Ser. 3. No. 2. (2014)
Selected papers of the XI. Hungarian Conference on Classical Studies

Újabb római vicusok Aquincum territoriumán

Published January 16, 2015
How to Cite
Ottományi, K. (2015). Újabb római vicusok Aquincum territoriumán. Dissertationes Archaeologicae, 3(2), 97-142.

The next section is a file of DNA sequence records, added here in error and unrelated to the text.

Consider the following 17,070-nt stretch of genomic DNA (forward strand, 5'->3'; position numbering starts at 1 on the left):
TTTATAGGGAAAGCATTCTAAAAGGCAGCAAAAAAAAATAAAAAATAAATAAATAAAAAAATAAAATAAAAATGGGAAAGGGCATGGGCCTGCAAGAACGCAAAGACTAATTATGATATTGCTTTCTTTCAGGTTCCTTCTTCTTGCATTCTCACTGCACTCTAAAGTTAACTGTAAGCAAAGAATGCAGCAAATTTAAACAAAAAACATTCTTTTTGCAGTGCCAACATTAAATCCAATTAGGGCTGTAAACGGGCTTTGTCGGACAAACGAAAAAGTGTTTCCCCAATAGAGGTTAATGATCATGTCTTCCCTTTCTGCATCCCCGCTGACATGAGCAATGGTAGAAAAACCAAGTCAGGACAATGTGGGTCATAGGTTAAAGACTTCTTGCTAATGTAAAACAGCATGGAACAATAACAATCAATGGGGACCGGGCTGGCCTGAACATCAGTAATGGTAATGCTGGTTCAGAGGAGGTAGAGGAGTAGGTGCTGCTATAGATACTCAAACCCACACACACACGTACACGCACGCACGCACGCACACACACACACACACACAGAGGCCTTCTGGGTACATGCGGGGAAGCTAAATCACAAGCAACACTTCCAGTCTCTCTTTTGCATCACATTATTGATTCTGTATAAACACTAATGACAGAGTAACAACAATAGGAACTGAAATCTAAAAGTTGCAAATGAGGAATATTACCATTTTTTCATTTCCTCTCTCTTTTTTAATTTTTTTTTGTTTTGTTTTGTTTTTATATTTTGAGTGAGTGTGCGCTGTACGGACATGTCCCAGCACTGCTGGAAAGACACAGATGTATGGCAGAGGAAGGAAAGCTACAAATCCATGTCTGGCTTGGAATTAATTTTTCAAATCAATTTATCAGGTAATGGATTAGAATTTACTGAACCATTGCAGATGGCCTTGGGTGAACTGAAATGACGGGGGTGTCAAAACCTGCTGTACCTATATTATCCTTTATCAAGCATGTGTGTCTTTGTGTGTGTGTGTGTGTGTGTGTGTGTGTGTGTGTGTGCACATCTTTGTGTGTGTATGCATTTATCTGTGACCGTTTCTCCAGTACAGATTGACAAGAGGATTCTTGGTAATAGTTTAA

We already know several vici on the territory of Aquincum, but the name of the pagus and the vicus together is only found on a newly excavated altar-stone from Budaörs. The name of three vici is visible on the inscription. On the main place, most likely as the location of the Terra Mater sanctuary, the vicus from Buda­örs, Kamaraerdei-dűlő, named vicusTeuto(...) is located, and can be called the leading vicus of pagus Herculius. I would like to try to connect the new vici names with excavated settlements. Based on the only definitely identifiable vicus of Budaörs, examining if there are other Roman settlements with similar size and structure in its vicinity. After having regard to the Roman road system and the hydrology of the area, two larger settlements with several stone buildings can be considered in Páty and Biatorbágy. The comparison of these settlements’ excavation results can shed some light to the civilian vici’s inner structure, periodization and the composition of the population. With this the possibility arises to separate them from the smaller autochthonous villages without stone buildings, called vici beforehand, and the villas with stone buildings. We can summarize that the three vici, what lies in a nearly same distance to each other (6 km), has a similar location (next to the stream and the road), age and periodization. All of them has Celtic origins and a continuous development through the 1st century. The construction of stone buildings started early, in the first third of the 2nd century under the rule of Hadrianus. They were destroyed during the Marcomannic Wars and after the rebuilding in the Severus era the former vici continued its existence, getting even stronger, instead of establishing a villa in the location of the autochthonous village. In the 250s a Barbarian attack occurred as the coin hoards show (Biatorbágy and Budaörs), then the settlements life continued from the last third of the 3rd century to the end of the 4th century with a continuous development.The destruction of the settlements is signified by the skeletons found in pits, and other finds that can be dated to the beginning of the 5th century, such as bone comb, polished pottery, etc. Based on the stone inscriptions and jewellery, the population consists of the local elite as well as the veterans and other elements from the western part of the Empire in the early Roman period. After the Marcomannic Wars the inscriptions show the leading significance of the magistrates and soldiers from Aquincum. In the beginning of the 5thcentury foreign, most likely Germanic, elements are present mixed with the surviving Roman population. The structural characteristics of the vici, like inner paved roads, stone curtains, are present in all three settlements. We can assume the presence of shrines as well based on the altar-stones, but public building can be found only in Buda­örs. In the construction culture, structure and the population composition surpasses the villages without stone construction, but their size and legal standing doesn’t reach the standard of cities. They are definitely not villas. The richest of the three was Budaörs, the central vicus of pagus Herculius. The Roman settlement excavated in Budaörs – Kamaraerdei-dűlő, standing for nearly 400 years, is aenw evidence for the existence of the Roman established administrative units pagi and vici in Pannonia.